Faces of Joblessness - OECD’s research sheds light on unemployment in Finland from a people-centered perspective
OECD’s research “Faces of Joblessness” identifies eight faces of joblessness in Finland. The research is acquired by the Ministry of Social Affairs and Health and Kela. The results will give insight on the social security reform.
OECD’s research examined employment patterns of working-age individuals (17-64) in Finland over the course of 2017 based on EU-SILC data.
Results in the report show that 27% of the working-age population face labour market difficulties. They are the target group of the report. Of the working-age population 18% did not work at all throughout the year, while a further 9% were only weakly attached to the labour market. They were occupying unstable jobs, working limited hours, or earning very little.
The results provide a map of the characteristics and employment obstacles of jobless individuals in Finland and the degree to which these barriers impede their return to work. The research maps out the main groups of individuals in Finland with similar support needs.
Eight faces of joblessness
The research identifies eight “faces” of joblessness including groups characterized as:
- Individuals who are no longer looking for work and largely live in rural areas (26% of the jobless)
- Individuals in unstable or intermittent employment and with limited employment barriers (20%)
- Early retirees with comparatively high skills but limited financial work incentives (12%)
- A group of mostly men, living in urban areas and actively seeking work despite health limitations (11%)
- Women with significant care responsibilities (10%)
- Young low-skilled individuals (9%)
- Prime-aged low-skill individuals (8%) and
- Individuals with significant non-labour income (4%).
People with weak labour-market attachment face multiple barriers – health limitations the biggest barrier in Finland
The report distinguishes three types of employment obstacles:
- barriers related to work capacity (skills, work experience, health, care responsibilities),
- incentive barriers (resulting from tax and benefit provisions or because of the availability of significant incomes that do not depend on own work effort) and
- job search barriers (e.g., limited availability of job offers).
Results indicate that health limitations, unsuccessful job search, and the availability of significant non-labour incomes are particularly prevalent in Finland, affecting 45%, 30% and 28% of the jobless population, respectively.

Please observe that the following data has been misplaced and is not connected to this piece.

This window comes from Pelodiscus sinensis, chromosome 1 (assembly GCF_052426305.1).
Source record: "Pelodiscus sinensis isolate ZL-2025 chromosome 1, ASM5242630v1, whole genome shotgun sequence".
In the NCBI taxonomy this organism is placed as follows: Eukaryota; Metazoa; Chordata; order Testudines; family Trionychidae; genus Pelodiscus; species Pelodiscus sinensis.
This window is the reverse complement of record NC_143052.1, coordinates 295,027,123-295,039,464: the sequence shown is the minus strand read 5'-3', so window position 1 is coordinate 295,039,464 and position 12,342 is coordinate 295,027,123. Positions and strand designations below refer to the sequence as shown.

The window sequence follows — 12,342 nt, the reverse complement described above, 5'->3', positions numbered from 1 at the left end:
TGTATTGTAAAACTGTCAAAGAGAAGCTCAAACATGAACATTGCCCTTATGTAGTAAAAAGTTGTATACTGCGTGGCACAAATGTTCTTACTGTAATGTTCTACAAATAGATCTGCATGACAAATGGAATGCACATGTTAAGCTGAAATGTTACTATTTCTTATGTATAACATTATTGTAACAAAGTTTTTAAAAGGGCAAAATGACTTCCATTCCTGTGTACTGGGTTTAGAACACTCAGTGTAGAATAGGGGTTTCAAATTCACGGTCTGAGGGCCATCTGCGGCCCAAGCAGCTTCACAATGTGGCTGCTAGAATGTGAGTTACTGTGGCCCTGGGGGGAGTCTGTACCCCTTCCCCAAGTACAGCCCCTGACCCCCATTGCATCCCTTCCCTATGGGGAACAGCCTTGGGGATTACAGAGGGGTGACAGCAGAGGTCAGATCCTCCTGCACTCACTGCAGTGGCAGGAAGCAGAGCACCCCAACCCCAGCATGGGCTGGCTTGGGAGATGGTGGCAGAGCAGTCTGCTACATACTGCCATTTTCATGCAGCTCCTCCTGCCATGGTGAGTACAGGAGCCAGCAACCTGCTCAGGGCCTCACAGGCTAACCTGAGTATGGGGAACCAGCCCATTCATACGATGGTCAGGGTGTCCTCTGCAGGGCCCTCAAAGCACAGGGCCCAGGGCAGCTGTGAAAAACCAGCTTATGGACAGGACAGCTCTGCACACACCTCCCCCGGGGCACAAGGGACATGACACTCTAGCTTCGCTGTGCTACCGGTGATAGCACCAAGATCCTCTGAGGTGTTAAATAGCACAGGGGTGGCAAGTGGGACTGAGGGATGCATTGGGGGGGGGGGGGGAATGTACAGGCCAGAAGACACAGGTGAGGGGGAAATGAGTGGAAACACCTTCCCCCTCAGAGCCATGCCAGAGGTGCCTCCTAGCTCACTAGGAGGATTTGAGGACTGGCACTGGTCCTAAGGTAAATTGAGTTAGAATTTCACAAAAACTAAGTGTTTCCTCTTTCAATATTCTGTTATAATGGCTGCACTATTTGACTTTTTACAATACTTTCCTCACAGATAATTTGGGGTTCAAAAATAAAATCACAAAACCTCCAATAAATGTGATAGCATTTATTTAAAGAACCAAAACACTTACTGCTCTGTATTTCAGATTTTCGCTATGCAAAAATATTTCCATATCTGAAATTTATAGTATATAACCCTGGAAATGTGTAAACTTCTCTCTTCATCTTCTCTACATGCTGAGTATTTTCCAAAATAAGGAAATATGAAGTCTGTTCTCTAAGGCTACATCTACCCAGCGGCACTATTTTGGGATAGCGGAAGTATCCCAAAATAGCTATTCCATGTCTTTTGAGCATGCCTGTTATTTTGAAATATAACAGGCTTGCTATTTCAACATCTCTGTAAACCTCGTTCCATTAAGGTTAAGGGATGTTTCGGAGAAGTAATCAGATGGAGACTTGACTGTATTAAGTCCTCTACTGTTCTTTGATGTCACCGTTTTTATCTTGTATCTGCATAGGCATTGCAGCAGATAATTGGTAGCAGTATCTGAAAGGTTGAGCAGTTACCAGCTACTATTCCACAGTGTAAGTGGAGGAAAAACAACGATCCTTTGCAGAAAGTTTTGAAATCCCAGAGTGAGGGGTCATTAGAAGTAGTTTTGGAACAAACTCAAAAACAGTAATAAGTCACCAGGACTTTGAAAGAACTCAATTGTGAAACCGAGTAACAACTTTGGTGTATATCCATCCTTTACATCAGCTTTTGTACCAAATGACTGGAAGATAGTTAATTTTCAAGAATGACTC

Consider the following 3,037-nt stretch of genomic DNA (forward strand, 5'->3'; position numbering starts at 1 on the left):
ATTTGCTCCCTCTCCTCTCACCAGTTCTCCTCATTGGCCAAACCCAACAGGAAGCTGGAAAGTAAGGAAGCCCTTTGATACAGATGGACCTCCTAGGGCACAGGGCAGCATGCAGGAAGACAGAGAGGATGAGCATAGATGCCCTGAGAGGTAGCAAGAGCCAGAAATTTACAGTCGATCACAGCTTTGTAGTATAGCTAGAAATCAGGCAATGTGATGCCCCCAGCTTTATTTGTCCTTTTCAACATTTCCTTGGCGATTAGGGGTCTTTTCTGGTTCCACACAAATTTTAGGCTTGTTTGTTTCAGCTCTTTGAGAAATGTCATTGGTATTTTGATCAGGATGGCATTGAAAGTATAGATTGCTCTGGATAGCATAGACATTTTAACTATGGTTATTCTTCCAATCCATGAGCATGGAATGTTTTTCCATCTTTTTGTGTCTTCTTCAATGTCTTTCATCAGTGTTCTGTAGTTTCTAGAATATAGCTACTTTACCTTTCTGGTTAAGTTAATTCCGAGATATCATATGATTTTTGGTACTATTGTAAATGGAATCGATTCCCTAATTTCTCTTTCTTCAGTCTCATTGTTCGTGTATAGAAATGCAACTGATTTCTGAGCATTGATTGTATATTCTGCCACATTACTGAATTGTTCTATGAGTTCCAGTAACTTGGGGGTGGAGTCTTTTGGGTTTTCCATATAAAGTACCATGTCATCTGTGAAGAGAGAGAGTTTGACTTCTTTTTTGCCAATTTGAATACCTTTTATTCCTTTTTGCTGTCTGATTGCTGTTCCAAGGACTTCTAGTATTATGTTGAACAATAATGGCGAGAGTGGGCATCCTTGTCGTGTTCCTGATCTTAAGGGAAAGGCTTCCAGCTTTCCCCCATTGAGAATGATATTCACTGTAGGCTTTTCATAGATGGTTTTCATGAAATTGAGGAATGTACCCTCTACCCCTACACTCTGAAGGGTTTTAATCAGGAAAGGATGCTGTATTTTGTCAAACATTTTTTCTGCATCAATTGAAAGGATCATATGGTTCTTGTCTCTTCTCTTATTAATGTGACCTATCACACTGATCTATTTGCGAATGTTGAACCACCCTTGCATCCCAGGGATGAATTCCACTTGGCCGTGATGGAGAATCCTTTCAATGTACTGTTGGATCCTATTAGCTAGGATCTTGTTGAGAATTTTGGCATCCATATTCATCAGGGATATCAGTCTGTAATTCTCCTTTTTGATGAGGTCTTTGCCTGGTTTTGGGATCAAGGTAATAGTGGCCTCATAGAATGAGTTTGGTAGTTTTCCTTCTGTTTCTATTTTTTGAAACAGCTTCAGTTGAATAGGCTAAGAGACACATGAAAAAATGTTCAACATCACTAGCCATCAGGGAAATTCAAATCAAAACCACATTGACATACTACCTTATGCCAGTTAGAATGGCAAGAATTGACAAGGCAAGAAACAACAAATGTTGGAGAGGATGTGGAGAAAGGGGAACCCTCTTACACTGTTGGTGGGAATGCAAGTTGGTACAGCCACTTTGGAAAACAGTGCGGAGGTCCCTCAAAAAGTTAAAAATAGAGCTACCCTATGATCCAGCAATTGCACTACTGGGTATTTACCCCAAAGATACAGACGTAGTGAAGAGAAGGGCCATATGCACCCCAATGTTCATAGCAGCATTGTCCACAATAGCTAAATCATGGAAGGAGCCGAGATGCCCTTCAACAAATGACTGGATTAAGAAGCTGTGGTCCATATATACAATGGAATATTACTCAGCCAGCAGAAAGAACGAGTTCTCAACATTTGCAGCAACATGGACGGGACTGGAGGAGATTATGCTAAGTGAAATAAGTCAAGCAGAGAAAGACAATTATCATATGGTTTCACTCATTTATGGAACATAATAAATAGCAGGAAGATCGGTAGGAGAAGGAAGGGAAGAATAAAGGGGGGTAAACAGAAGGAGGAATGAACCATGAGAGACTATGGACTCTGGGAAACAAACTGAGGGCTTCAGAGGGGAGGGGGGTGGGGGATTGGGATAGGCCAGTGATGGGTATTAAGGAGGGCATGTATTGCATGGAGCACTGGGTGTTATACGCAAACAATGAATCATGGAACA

“Compared to other OECD countries, a large proportion of Finland’s jobless report poor health as a barrier to employment. Further work will be needed to unpack what is going on here, in particular the role played by mental health”, says economist and researcher Emily Farchy from OECD.
According to the research, many jobless Finns are confronted with complex and inter-related employment obstacles. Close to 70% face two or more employment barriers at the same time, and this share rises to 87% for those who are persistently out of work for 12 months or longer. According to the research 39% face three or more barriers.
For those with multiple barriers, policies focusing on addressing a single employment barrier in isolation may not have the intended effect on labour-market outcomes, the research suggests.
“In Finland, social benefits reach those most in need. However, especially in the context of the current crisis, it is essential that employment support is equally well targeted, and adapted to the multiple barriers that jobless people face”, states Stefano Scarpetta, Director for Employment, Labour and Social Affairs at OECD.,
Faces of Joblessness methodology maps out barriers that people face in practice
The report utilises the Faces of Joblessness methodology to identify those needing support based on the specific employment barriers that they face.
Traditional employment analysis relies on common labour-force statistics that tend to highlight broad characteristics, such as gender, age, or country of birth. According to the research, these are poor indicators of the particular barriers that people face in practice.
Correction made on 9 October 2020 at 15.50 to the press release issued on 8 October 2020. The press release incorrectly reported that one of the groups identified in the research consisted of a group of “mostly men, living in rural areas and actively seeking work despite health limitations”. This should, in fact, have read “mostly men, living in urban areas and actively seeking work despite health limitations”.